Arbitration as a decision-making tool: The Tampa Bay water case.

SelectedWorks Author Profiles:

Rebecca (Johns) Krishnaswami

Document Type


Publication Date


Date Issued

January 2001

Date Available

July 2014




Rapid population and economic growth in the Tampa Bay region of Florida has severely affected fresh water resources. Plans to increase water supply have been opposed for their perceived failure to divide limited resources fairly between stakeholders and to protect the Bay ecosystems. A partnership among local governments and public agencies in 1998 attempted to end years of litigation over water rights and ecosystem protection, but failed to prevent arbitration over proposed withdrawals from the surrounding rivers. This paper examines the process of arbitration as a tool to negotiate complex interests in water. Under certain circumstances, arbitration may constitute a quality decision-making process.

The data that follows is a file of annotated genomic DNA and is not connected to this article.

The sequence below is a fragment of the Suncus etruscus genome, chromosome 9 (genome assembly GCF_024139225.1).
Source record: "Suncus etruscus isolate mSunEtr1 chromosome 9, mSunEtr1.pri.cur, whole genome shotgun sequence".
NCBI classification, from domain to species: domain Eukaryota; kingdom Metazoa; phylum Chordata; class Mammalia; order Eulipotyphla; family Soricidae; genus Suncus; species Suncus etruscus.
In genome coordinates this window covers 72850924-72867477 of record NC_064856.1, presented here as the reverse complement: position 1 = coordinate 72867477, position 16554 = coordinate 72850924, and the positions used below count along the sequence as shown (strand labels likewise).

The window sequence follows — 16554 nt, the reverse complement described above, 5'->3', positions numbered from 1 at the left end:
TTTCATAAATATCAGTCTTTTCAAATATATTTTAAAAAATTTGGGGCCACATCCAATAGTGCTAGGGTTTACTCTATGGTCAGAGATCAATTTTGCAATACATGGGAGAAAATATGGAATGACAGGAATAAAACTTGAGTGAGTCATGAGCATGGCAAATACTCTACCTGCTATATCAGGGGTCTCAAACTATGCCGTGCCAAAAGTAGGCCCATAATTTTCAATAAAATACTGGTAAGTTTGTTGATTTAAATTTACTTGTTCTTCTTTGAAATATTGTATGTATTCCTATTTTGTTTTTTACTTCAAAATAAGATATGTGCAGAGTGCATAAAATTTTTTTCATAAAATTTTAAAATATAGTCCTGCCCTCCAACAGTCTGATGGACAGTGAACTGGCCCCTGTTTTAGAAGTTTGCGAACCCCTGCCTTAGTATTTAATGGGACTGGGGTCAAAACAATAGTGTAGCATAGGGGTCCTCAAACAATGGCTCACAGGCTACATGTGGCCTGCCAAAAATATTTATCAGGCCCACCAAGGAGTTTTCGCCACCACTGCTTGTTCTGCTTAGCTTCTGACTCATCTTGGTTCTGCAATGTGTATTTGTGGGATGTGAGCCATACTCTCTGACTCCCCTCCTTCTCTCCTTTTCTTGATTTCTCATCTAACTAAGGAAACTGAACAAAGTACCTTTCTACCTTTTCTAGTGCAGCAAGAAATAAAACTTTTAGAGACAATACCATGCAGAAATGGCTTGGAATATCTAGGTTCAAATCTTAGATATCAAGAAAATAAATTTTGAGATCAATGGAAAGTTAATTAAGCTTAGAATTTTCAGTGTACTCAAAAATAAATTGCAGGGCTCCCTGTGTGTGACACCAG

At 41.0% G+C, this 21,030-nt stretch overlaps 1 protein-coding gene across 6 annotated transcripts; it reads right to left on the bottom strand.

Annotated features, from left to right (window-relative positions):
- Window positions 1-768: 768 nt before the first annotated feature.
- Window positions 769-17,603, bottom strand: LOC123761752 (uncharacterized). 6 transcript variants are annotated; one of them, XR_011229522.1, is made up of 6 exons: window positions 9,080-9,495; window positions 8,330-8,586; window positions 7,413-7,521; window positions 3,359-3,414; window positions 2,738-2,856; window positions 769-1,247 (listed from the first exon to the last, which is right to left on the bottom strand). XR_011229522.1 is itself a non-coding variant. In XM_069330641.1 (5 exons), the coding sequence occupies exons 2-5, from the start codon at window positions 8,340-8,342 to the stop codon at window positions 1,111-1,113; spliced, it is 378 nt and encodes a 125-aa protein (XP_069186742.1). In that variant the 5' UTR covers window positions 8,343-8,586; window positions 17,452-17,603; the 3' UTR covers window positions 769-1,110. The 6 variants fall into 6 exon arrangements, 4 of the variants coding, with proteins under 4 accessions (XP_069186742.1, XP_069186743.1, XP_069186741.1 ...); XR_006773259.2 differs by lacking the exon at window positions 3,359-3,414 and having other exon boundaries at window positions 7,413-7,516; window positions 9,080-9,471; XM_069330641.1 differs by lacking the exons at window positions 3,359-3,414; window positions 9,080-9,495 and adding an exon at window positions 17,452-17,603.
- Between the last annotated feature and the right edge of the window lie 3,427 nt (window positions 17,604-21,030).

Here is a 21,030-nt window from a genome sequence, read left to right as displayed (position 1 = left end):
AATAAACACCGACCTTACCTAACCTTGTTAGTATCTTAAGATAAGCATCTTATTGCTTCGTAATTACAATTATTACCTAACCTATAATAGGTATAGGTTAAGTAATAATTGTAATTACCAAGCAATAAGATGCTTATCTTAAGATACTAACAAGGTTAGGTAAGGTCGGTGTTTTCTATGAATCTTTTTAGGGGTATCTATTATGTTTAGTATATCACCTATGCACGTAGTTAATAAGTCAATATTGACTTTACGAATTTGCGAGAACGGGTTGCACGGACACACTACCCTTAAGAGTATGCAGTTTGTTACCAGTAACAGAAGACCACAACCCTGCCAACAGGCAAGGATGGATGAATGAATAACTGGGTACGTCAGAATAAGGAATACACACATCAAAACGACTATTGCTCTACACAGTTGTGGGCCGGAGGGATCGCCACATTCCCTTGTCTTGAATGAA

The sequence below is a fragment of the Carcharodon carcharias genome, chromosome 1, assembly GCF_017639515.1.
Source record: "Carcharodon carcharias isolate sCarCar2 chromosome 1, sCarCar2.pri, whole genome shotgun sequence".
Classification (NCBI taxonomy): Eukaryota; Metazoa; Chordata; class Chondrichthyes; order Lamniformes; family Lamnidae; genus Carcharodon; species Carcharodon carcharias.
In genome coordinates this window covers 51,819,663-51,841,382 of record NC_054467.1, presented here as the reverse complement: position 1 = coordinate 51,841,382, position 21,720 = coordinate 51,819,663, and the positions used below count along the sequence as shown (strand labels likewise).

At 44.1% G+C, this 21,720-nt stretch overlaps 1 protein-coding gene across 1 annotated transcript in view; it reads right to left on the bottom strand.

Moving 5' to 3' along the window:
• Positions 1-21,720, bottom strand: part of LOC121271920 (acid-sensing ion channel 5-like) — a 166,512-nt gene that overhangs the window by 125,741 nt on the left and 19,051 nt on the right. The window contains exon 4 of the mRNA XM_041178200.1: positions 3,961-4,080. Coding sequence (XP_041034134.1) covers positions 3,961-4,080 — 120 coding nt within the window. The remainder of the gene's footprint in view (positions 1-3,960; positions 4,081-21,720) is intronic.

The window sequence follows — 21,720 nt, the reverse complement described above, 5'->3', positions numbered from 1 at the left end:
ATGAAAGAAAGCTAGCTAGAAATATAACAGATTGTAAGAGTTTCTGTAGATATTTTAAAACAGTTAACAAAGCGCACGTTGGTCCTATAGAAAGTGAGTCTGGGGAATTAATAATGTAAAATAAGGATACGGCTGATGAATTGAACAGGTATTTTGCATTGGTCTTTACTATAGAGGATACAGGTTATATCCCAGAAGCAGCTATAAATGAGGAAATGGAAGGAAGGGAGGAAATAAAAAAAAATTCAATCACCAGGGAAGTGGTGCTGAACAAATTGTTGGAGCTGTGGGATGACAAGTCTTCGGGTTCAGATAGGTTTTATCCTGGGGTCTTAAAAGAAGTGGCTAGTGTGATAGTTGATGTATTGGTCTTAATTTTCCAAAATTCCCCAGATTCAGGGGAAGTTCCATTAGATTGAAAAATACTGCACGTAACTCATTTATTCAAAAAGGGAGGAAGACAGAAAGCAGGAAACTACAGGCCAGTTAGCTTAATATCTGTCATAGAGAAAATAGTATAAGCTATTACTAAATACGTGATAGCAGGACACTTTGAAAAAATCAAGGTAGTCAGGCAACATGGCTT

Abstract only. Full-text article is available only through licensed access provided by the publisher. Published in Southeastern Geographer, 41(1), 117-135. DOI: 10.1353/sgo.2001.0000 Members of the USF System may access the full-text of the article through the authenticated link provided.




University of North Carolina Press

Creative Commons License

Creative Commons Attribution-Noncommercial-No Derivative Works 4.0 License
This work is licensed under a Creative Commons Attribution-Noncommercial-No Derivative Works 4.0 License.